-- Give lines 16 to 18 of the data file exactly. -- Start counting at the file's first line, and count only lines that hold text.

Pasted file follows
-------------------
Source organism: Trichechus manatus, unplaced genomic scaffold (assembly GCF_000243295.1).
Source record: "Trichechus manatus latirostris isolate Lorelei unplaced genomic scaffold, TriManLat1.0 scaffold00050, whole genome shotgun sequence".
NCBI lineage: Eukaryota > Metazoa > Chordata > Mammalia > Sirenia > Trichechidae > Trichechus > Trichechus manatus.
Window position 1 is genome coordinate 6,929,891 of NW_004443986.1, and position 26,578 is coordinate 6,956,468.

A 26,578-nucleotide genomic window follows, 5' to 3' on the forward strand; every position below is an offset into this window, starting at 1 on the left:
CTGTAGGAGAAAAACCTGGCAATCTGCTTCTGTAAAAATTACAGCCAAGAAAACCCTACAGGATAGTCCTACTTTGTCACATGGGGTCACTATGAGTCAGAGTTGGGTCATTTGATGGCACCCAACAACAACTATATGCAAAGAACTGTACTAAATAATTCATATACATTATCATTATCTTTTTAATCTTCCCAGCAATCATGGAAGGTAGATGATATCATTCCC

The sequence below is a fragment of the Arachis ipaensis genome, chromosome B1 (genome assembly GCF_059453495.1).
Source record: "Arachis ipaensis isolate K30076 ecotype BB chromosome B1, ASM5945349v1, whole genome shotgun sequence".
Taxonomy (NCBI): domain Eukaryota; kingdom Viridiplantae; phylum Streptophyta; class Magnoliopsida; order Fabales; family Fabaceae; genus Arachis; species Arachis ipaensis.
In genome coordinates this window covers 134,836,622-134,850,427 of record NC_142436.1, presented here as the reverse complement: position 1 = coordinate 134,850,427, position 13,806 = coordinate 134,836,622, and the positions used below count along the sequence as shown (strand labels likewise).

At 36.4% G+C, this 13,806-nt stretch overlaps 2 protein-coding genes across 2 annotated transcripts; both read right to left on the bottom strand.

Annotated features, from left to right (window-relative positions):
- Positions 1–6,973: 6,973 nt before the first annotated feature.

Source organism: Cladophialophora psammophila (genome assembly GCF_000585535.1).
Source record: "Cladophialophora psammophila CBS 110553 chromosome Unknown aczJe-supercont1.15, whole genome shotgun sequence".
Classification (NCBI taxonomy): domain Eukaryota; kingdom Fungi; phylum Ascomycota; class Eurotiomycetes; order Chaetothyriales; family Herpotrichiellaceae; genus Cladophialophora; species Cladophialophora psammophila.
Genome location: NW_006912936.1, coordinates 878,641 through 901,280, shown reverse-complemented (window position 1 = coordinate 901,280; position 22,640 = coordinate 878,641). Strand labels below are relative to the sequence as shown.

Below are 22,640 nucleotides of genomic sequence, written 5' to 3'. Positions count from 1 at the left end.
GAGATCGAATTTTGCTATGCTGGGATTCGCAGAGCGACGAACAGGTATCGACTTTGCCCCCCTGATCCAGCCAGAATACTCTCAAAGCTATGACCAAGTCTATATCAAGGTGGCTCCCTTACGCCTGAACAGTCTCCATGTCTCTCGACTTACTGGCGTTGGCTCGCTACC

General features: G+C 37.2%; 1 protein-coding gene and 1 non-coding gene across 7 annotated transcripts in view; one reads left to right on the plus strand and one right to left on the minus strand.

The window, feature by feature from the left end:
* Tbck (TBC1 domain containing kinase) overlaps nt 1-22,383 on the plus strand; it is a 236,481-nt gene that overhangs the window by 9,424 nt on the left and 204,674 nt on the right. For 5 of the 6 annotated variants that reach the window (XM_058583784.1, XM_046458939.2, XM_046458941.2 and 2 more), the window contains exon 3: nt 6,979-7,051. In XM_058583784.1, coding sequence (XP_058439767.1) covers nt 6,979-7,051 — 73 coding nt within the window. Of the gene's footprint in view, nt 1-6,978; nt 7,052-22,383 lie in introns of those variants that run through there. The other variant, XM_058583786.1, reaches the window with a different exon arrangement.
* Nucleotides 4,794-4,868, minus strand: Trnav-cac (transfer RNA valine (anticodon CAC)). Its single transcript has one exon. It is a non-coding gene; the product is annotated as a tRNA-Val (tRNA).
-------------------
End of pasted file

Classification (NCBI taxonomy): domain Eukaryota; kingdom Fungi; phylum Ascomycota; class Eurotiomycetes; order Chaetothyriales; family Herpotrichiellaceae; genus Cladophialophora; species Cladophialophora psammophila.
Genome location: NW_006912936.1, coordinates 878,641 through 901,280, shown reverse-complemented (window position 1 = coordinate 901,280; position 22,640 = coordinate 878,641). Strand labels below are relative to the sequence as shown.

Below are 22,640 nucleotides of genomic sequence, written 5' to 3'. Positions count from 1 at the left end.